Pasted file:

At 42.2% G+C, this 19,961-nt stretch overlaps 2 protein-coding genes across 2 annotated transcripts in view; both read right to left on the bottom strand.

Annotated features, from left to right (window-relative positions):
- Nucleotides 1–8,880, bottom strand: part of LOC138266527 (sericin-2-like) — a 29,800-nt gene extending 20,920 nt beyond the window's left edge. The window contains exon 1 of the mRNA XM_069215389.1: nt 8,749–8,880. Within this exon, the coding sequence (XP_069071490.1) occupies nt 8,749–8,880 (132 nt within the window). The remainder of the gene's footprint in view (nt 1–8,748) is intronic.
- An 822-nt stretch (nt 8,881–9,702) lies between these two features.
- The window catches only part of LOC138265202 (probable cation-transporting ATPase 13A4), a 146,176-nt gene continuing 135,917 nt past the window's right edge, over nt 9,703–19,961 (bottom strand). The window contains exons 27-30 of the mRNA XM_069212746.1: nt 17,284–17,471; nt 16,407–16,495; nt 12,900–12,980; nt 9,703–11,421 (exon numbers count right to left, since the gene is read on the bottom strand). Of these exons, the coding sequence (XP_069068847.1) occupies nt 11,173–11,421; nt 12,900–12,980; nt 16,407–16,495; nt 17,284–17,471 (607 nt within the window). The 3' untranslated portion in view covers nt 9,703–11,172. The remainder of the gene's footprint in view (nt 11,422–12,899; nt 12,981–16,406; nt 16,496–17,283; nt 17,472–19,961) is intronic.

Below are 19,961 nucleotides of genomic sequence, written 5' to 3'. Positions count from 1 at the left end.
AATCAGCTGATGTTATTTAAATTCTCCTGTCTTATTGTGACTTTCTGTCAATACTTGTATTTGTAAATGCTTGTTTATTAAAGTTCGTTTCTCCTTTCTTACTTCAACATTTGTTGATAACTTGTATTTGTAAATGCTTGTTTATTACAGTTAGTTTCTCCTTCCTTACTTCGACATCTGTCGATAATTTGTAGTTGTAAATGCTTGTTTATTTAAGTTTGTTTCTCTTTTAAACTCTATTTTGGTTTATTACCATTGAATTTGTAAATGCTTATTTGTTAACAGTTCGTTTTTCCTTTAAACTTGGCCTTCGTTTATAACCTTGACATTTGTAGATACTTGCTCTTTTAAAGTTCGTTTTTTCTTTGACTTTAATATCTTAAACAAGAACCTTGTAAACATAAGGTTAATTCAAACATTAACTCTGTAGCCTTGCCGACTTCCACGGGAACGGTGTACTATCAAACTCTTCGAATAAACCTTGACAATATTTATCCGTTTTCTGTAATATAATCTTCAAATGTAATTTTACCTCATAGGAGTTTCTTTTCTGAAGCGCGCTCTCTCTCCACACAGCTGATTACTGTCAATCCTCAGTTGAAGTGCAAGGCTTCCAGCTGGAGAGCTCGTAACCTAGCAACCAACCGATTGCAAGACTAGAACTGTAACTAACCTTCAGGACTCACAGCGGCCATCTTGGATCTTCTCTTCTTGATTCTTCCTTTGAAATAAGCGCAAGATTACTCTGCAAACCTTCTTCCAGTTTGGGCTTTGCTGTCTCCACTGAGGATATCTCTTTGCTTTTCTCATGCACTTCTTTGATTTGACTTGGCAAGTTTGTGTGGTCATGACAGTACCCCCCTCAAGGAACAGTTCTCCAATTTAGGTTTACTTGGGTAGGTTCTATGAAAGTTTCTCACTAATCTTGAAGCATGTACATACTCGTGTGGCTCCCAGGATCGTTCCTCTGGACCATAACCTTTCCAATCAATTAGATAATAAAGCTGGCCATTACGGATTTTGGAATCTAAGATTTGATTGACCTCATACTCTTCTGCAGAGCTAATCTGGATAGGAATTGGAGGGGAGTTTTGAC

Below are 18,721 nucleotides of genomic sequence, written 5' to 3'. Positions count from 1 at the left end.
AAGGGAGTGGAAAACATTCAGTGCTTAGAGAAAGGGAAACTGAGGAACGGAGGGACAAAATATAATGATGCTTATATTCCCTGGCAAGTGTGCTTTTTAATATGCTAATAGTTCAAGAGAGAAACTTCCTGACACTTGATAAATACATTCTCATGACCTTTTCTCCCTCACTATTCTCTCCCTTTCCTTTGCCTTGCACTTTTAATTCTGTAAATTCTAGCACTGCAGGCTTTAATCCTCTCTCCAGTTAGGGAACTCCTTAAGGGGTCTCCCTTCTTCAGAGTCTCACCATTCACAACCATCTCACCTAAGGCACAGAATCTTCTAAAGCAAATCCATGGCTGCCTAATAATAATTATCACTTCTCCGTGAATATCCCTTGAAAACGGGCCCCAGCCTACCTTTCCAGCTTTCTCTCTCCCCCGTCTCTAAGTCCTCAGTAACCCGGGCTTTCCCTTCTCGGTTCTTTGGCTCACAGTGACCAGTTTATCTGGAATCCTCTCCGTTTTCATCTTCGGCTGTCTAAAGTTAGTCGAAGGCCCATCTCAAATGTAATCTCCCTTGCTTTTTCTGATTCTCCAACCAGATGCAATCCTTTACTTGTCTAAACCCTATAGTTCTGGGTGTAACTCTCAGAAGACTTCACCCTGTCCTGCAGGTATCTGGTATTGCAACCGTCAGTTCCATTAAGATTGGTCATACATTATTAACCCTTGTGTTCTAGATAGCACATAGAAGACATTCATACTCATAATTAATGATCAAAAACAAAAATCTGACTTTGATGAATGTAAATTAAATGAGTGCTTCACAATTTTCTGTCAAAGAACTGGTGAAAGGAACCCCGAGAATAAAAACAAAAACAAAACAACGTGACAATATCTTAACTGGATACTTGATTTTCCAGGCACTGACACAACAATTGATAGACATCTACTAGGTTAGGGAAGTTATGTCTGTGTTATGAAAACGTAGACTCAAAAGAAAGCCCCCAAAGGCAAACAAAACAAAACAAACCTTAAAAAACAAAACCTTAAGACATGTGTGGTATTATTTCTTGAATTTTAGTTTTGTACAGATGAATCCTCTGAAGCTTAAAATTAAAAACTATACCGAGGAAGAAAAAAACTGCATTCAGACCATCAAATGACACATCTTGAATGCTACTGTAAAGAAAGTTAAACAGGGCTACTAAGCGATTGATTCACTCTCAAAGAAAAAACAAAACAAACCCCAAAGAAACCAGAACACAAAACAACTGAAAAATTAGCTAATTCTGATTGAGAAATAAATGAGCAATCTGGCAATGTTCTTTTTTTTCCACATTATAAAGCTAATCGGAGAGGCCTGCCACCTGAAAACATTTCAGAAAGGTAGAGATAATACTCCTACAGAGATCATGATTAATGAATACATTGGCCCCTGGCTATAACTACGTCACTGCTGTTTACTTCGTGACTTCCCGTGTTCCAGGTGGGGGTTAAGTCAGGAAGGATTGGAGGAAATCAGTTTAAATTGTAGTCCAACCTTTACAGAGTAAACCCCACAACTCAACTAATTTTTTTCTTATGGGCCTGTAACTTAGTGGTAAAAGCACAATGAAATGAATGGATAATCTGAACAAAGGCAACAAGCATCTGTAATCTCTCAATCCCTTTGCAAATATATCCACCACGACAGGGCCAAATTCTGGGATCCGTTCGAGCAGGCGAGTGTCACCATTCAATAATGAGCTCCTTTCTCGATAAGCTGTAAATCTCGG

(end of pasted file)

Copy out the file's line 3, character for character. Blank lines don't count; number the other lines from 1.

- Nucleotides 1–8,880, bottom strand: part of LOC138266527 (sericin-2-like) — a 29,800-nt gene extending 20,920 nt beyond the window's left edge. The window contains exon 1 of the mRNA XM_069215389.1: nt 8,749–8,880. Within this exon, the coding sequence (XP_069071490.1) occupies nt 8,749–8,880 (132 nt within the window). The remainder of the gene's footprint in view (nt 1–8,748) is intronic.